Turner and the NCAA said they will offer paid access to up to six games in virtual reality during the remainder of the Division I men’s basketball tournament.
That coverage, offered on the NCAA March Madness Live VR App for the Oculus-powered Samsung Gear VR mobile headset, will include games from the Sweet 16 and Elite 8 rounds for the West Region in San Jose, as well as the Final Four National Semifinals and the National Championship.
They said this will market the first time that games from the Sweet 16 and Elite 8 rounds have been available in VR. For last year’s tournament, Turner and CBS worked together on a free VR project around the Final Four.
The NCAA March Madness Live VR app with Intel True VR is sponsored by Intel. VR coverage will be in part powered by virtual reality systems Intel acquired last year from Voke, the company behind a sports-focused VR production platform that includes a proprietary stereoscopic capture system.
RELATED: Turner App Adds VR for Final Four
This year’s VR feeds will be made available through VR Premium Ticket at the Oculus store, and support two paid options:
-Gold: $2.99 per game, or $7.99 for all six games, for “fully-produced VR coverage” that includes access to multiple courtside cameras, sounds from inside the arena, along with dedicated game commentary from Spero Dedes along with analyst Steve Smith and reporter Lisa Byington. That trio will call the game specifically from the perspective of fans watching the live coverage in VR.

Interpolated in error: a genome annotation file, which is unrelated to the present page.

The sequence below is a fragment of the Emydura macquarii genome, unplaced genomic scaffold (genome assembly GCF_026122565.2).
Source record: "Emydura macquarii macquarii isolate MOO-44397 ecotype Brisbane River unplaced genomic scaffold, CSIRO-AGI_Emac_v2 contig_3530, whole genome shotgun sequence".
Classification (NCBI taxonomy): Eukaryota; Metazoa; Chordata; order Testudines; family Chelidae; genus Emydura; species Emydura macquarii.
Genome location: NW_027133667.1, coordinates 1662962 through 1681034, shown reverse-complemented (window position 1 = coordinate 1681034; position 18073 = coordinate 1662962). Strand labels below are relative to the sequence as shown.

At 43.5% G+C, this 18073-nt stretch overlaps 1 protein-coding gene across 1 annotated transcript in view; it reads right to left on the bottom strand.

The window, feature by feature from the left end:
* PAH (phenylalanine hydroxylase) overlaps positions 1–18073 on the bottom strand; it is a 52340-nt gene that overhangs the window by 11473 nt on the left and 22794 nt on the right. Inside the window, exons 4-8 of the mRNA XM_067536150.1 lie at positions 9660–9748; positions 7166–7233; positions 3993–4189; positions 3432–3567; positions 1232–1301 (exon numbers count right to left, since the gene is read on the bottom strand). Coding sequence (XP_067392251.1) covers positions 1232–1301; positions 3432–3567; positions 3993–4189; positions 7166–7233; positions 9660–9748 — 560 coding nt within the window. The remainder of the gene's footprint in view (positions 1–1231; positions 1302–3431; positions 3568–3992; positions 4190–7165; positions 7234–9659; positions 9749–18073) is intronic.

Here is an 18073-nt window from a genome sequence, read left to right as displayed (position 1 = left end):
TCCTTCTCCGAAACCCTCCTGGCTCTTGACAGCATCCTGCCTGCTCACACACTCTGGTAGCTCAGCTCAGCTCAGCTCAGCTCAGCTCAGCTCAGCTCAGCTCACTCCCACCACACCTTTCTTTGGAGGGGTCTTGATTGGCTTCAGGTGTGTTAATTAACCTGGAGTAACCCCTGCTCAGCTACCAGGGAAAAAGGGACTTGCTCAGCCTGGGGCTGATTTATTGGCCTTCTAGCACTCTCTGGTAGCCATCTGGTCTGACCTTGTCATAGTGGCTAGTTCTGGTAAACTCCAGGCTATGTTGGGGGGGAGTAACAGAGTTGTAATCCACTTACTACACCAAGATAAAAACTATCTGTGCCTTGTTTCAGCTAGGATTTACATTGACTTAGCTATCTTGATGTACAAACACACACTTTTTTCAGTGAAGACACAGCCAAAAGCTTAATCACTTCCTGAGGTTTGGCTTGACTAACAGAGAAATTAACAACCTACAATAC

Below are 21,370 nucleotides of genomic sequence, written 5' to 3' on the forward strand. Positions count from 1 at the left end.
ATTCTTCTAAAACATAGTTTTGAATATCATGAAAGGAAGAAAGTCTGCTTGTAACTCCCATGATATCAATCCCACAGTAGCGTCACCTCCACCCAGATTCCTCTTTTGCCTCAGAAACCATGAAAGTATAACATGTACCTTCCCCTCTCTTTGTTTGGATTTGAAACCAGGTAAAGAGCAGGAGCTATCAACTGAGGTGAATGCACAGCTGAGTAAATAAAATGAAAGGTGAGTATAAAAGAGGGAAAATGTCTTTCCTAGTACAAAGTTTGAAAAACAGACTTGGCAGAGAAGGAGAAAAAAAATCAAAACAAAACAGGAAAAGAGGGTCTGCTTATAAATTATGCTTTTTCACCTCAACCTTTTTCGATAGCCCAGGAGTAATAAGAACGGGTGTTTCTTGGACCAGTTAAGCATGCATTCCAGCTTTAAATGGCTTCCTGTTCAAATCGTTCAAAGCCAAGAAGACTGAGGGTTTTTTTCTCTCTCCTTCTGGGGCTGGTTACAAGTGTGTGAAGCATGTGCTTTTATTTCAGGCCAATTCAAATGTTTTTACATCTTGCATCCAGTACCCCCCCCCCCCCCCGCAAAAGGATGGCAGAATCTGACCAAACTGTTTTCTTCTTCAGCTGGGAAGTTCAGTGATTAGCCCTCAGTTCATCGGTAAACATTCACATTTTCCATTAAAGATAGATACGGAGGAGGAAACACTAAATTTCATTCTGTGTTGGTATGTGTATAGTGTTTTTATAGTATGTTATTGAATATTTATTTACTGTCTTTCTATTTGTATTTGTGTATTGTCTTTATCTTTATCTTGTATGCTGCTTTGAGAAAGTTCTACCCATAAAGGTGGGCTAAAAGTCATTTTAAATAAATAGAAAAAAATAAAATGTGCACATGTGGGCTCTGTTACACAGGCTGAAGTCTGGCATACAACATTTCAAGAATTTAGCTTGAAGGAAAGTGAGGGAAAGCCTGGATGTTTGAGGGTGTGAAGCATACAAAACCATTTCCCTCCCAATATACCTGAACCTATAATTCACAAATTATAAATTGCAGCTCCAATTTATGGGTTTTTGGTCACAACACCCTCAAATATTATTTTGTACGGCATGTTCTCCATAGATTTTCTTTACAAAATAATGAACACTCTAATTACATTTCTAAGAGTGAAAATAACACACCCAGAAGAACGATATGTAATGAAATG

-Silver: $1.99 per game, for access to a VR experience from a single courtside camera presentation (180-degree live stream) with the same commentary featured on the CBS broadcast with Jim Nantz, analysts Grant Hill and Bill Raftery, along with reporter Tracy Wolfson.
The reach and adoption of VR technology has reached a point to support a premium, courtside approach that consumers will pay for, Hania Poole, GM/VP of NCAA Digital, Turner Sports, said.
“I believe it’s a business model that very well could take off,” she said, noting that Turner and the NCAA will also provide some in-game highlights on Facebook’s 360 video platform to help promote the experience.
“I think it brings the fan closer to being there,” Poole added, noting that the VR experience around the tournament will also provide more in-arena audio than before.
Update: Intel, Turner Sports, CBS Sports and the NCAA announced a broader, multi-year deal to provide “Intel True VR” technology for this year’s tournament. Intel noted that Intel Tru VR is the new brand to emerge from the Voke acquisition. Intel noted that it will use camera pods (12 cameras per pod) to deliver up to 48 cameras devoted to the Sweet 16 and Elite 8 games, and 84 cameras for the Final Four semifinals and National Championship.
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